These are the main connective tissue proteins of the body. They are in higher concentrations than any other proteins. Collagens are a large family of proteins of which there are over 20 members. The chief collagens are types I through IV. Type I is found in skin, bone, teeth, tendons and lung, type II in cartilage, type III in blood vessels, type IV in basement membranes of all organs. Collagens are arranged in 3-stranded super-helices which give incredible stability to these rod-like molecules. Thus they are the major building blocks, like bricks and mortar, of the supporting structures of the body.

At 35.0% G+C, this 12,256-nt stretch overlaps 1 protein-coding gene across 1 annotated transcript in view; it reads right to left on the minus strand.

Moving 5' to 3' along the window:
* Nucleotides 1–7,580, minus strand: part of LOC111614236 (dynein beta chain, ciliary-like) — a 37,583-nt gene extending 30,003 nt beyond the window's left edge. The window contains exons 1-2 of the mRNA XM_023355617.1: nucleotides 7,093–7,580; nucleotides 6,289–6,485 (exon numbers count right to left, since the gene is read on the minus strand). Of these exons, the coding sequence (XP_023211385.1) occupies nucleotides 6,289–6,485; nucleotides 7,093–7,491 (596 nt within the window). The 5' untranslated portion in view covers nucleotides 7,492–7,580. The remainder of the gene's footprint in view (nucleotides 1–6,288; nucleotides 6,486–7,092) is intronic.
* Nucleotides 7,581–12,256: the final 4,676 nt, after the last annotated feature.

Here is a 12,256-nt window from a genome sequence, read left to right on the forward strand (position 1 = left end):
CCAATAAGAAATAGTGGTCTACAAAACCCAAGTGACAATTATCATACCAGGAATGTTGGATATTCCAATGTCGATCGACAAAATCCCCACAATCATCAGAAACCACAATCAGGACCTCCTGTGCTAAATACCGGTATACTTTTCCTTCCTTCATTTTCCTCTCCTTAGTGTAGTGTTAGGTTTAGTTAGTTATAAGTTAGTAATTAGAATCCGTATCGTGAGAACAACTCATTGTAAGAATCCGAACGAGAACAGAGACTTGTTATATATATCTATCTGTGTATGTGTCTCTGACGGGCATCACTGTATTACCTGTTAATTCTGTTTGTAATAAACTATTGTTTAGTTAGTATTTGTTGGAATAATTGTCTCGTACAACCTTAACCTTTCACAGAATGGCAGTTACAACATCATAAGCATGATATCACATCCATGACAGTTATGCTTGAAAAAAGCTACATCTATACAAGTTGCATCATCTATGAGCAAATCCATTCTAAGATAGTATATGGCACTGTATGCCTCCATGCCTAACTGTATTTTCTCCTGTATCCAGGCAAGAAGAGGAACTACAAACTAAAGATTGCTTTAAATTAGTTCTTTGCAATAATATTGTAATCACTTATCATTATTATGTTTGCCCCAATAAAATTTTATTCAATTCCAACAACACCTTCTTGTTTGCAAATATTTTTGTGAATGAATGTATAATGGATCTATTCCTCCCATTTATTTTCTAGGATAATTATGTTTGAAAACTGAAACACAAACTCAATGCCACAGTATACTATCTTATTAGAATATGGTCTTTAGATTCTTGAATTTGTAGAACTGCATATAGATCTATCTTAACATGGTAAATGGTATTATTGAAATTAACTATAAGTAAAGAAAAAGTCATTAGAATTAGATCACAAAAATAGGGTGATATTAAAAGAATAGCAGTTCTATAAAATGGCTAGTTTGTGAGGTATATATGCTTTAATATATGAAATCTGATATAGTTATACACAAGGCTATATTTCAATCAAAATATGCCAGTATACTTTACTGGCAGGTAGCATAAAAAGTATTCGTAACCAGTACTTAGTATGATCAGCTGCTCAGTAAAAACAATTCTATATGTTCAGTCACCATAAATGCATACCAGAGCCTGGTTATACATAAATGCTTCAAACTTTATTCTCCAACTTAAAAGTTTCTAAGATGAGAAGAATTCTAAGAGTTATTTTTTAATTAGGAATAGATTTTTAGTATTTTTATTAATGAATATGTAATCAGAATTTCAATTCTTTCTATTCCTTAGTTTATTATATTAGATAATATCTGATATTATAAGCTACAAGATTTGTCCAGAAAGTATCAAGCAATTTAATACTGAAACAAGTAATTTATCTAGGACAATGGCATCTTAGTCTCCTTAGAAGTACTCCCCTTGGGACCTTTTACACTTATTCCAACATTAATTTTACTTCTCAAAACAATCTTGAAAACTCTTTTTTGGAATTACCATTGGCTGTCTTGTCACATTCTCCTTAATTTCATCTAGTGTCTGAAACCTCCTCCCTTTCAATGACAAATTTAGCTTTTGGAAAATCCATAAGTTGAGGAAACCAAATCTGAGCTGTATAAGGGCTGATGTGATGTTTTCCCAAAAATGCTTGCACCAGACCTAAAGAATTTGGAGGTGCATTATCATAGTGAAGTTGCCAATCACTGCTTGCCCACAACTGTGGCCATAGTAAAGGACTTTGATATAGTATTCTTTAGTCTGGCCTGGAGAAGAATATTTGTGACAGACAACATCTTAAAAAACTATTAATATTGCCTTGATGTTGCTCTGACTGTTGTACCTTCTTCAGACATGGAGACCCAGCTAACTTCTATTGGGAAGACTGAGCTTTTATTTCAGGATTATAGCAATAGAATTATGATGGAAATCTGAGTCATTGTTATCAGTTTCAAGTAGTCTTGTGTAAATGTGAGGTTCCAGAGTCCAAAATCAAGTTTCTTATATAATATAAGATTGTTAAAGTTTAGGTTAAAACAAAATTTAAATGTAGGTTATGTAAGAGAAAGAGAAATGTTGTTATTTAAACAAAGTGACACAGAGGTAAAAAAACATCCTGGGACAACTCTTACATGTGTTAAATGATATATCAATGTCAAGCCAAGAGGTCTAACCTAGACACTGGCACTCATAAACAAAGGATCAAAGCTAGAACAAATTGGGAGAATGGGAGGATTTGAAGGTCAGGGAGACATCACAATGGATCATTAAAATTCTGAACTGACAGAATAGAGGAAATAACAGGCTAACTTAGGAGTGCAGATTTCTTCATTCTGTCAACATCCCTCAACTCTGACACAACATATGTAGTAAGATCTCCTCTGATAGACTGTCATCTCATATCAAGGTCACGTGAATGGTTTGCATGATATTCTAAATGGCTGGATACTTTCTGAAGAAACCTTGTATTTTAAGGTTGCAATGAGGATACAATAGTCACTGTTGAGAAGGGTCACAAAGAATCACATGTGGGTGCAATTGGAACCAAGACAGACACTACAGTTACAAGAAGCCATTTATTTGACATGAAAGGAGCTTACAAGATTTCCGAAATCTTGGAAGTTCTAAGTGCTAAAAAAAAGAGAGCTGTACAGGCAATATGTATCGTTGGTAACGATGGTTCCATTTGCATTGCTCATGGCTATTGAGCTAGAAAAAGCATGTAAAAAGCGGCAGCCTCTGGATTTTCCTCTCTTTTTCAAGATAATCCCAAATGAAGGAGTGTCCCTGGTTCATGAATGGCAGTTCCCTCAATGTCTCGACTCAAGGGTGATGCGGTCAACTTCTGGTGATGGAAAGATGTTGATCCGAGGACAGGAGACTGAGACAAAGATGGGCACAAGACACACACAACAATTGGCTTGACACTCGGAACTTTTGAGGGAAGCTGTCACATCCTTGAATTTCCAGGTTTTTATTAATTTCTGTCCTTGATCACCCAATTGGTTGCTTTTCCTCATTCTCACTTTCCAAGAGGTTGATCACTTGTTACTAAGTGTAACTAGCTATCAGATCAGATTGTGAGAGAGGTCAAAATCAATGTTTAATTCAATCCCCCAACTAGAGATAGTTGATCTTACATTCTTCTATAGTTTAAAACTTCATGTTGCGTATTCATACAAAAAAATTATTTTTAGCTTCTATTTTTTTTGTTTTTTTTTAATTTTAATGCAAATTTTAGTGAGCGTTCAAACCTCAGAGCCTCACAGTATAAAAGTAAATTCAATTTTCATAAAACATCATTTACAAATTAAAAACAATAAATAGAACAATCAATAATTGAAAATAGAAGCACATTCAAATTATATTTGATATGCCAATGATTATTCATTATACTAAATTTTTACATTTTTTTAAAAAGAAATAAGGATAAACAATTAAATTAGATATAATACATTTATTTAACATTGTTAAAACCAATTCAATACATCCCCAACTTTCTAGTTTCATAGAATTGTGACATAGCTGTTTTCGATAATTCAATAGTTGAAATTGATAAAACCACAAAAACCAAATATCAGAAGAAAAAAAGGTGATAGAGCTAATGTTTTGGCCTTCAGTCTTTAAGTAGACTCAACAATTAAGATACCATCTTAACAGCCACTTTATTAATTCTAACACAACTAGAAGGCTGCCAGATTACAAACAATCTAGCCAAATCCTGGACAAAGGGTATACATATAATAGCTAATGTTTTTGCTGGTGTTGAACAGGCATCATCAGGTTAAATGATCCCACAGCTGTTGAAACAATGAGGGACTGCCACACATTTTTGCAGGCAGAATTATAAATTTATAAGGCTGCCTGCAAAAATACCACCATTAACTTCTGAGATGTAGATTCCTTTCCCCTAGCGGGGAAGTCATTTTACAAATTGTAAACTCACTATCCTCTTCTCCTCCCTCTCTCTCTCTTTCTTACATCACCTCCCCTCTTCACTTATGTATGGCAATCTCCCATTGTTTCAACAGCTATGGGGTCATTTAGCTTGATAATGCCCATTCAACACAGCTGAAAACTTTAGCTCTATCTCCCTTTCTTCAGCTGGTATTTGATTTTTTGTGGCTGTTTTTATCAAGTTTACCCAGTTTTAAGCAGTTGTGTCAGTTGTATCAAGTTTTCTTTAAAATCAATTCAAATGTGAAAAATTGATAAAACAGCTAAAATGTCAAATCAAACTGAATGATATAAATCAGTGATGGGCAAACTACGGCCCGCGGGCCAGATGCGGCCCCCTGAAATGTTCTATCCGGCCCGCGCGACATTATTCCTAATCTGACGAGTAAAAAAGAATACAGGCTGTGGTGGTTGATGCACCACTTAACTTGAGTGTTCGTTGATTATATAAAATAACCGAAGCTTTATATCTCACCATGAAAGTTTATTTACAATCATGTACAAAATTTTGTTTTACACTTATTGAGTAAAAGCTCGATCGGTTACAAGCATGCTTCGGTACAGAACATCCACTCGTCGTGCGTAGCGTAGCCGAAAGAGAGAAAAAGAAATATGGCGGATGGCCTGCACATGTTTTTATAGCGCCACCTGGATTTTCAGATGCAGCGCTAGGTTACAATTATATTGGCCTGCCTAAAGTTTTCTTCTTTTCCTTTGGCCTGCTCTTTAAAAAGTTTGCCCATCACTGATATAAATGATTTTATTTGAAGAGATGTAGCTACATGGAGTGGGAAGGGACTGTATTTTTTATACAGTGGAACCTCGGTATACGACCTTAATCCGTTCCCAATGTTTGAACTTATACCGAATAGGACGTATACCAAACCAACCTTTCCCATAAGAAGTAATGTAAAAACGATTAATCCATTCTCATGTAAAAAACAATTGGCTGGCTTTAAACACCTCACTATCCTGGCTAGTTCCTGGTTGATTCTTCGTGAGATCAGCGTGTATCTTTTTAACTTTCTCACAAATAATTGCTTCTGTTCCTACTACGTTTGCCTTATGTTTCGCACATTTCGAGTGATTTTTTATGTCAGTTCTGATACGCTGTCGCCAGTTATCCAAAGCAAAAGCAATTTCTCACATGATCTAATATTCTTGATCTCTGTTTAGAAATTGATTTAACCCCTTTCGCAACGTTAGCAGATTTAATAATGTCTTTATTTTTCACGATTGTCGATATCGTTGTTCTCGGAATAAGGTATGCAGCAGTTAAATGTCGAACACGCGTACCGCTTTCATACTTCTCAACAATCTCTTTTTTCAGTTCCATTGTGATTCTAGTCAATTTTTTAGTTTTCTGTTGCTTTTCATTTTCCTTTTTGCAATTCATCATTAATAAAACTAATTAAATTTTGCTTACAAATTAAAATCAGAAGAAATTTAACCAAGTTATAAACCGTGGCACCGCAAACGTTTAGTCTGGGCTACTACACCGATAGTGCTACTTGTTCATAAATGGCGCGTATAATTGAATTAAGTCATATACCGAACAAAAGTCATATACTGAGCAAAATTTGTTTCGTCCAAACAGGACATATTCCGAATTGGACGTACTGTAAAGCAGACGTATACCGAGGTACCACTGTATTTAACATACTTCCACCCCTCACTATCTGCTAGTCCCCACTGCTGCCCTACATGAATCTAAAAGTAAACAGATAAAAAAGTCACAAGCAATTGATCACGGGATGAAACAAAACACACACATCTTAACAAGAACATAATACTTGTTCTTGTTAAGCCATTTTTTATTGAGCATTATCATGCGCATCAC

Elastin on the other hand is almost the opposite of collagen. It is an elastomer with unusual flexibility and deformability. It is one of the few "natural" elastomers of nature. Two other elastomers are resilin found in the grasshopper wing hinge and abductin found in the hinge of bivalve mollusks. Elastin contains a high percentage of non-charged amino acids rendering it a very hydrophobic (water-disliking or oil-like) protein. Because of this dislike of water, it folds when relaxed into large "oiled coil" configurations all the water-disliking oily amino acids turned inwards. With stretching (capable of up to 200%) the hydrophobic amino acid side chains are forced to associate with water of the surrounding environment. They don't like this and want to pull back together. This is the driving force for the elasticity of elastin. Elastin is crosslinked by a unique amino acid called desmosine. This is a UV-sensitive molecule so that with prolonged sunlight exposure it is destroyed. The familiar weathered appearance of sun-damaged skin is due, in part, to desmosine destruction in elastic fibers. Cigarette smoking also destroys elastin. When the desmosine is destroyed, the elastic fiber lose their elasticity and fall apart.